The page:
Solidy earthed neutrals do not need to be disconnected when isolating transformers. As long as the connection is sound (bolted) then the neutral conductor is considered to be at earth potential.
 21 June 2013 04:18 PM
User is offline View Users Profile Print this message



clarky280

Posts: 84
Joined: 10 June 2008

Originally posted by: Zuiko

If the system is unsynchronised, then either the generator breaker or TX LV breaker or bus-section between them must be open.



If we consider that these would be 3-pole devices with a shared neutral that is earthed at one point - the TX star point - then you are not going to get current flowing from one-star point to another because there is no circuit. The generator star point is earthed at the TX star point.




I agree - there isn't a path for the current to flow between the neutrals in this scenario. So the only possible problem I could imagine with this scenario is that I cannot see a way that restricted earth fault protection could be applied to each source independently of the other...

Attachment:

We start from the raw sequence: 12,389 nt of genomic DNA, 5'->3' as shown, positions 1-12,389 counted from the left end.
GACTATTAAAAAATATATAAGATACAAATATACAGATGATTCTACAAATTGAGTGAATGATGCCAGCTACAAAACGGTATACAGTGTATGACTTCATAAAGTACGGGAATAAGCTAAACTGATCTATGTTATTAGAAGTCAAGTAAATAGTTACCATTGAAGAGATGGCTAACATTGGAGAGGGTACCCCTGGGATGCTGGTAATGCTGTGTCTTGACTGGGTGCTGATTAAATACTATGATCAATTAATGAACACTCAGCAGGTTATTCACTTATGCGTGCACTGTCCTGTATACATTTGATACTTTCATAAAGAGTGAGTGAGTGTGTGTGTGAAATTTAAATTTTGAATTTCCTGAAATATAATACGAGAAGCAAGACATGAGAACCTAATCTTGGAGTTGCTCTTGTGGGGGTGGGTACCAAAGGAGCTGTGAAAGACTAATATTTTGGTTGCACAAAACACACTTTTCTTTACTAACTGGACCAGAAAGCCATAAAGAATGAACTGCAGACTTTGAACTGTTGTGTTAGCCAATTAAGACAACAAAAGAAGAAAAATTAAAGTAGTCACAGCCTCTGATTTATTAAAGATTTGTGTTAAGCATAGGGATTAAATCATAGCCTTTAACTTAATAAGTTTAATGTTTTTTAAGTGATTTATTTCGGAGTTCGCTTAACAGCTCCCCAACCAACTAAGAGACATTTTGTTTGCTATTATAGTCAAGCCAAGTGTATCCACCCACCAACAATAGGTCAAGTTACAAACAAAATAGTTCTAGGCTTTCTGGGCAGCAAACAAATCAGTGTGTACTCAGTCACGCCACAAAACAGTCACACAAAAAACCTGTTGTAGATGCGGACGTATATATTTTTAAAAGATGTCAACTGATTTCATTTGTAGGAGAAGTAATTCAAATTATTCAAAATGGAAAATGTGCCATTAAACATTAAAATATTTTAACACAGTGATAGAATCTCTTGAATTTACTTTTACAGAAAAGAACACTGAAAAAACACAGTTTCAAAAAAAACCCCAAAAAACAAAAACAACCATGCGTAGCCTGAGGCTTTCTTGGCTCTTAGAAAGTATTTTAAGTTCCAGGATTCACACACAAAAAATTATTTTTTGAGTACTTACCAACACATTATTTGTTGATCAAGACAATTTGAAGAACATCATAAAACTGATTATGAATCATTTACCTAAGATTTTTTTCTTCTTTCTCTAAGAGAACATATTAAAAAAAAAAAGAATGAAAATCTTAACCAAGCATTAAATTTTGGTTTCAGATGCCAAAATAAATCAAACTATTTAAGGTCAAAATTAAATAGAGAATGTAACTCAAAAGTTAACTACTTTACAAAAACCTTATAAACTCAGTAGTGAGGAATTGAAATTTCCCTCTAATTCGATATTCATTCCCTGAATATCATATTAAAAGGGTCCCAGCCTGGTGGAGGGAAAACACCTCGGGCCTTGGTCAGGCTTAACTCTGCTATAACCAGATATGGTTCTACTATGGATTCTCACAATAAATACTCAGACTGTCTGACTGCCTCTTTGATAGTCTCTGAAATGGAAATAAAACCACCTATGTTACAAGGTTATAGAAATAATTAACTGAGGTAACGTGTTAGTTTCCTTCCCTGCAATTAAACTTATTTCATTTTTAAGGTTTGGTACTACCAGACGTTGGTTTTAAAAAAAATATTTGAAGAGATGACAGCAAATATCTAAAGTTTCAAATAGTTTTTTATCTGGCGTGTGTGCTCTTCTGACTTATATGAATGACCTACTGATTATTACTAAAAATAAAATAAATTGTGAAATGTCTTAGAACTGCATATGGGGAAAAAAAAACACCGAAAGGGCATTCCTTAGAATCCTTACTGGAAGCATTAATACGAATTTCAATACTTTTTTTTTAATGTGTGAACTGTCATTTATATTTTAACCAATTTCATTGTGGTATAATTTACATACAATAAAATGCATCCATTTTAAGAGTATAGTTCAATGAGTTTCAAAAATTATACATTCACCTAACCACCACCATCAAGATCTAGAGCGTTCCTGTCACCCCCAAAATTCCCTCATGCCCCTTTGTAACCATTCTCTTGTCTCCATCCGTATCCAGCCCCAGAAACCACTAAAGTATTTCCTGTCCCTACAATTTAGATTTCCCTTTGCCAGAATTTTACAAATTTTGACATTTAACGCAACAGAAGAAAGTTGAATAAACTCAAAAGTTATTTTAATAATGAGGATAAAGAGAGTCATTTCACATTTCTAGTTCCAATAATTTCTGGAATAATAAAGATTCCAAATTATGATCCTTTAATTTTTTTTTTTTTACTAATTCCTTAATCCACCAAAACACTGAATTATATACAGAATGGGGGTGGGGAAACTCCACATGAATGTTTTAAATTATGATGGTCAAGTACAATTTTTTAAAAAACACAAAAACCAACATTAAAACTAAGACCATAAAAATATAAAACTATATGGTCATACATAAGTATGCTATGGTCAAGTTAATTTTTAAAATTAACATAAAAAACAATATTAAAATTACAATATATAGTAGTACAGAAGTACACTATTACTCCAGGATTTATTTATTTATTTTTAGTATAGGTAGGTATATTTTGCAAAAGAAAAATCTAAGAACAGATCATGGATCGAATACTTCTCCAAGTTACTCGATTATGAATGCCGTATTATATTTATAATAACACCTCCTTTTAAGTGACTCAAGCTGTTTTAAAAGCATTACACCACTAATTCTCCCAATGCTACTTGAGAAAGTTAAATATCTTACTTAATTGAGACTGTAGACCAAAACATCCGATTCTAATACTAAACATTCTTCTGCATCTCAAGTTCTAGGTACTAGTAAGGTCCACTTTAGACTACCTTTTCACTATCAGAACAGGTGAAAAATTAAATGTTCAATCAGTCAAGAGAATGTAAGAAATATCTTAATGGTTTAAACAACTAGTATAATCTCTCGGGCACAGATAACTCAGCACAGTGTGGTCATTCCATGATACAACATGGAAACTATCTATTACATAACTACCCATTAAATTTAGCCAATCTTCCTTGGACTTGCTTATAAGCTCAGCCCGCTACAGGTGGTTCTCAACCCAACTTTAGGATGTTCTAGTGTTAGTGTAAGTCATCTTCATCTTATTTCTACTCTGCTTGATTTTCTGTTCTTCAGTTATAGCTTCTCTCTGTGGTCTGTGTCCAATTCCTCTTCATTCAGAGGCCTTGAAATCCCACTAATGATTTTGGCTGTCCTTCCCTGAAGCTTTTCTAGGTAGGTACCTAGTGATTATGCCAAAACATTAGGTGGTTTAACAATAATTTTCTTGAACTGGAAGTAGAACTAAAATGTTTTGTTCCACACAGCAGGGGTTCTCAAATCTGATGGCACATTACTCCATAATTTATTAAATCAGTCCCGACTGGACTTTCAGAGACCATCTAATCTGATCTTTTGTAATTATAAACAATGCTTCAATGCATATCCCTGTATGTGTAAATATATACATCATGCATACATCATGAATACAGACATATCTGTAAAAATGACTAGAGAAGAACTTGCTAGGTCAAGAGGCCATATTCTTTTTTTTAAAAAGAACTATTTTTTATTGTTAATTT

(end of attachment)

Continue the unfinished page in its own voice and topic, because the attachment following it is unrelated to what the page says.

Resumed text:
For this particular installation, I would argue restricted earth fault at the switchboard is a necessity - if just to protect the LV tails. For this job, the LV tails for the TX and gen are about 20m and 60m long respectively...
 21 June 2013 04:20 PM
User is offline View Users Profile Print this message



clarky280

Posts: 84
Joined: 10 June 2008

actually after typing send I see how REF could be applied in this instance by using CTs around the lines and neutral for each source (rather than the ground return sensing)...
 21 June 2013 05:10 PM
User is offline View Users Profile Print this message


Avatar for davezawadi.
davezawadi

Posts: 2693
Joined: 26 June 2002

I can see no problem with the arrangements you describe, the interconnected neutrals do not share one another's currents and the only possible problem is earth leakage monitoring rather than RCD protection. Monitoring the installation earth and neutral currents sat the correct points should get around any difficulties. This is not a shared neutral problem!

-------------------------
David
CEng etc, don't ask, its a result not a question!
IET » Wiring and the regulations » SHaring Neutrals Between Sources

1 2 Next Last unread
Topic Tools Topic Tools
Statistics

See Also:



FuseTalk Standard Edition v3.2 - © 1999-2014 FuseTalk Inc. All rights reserved.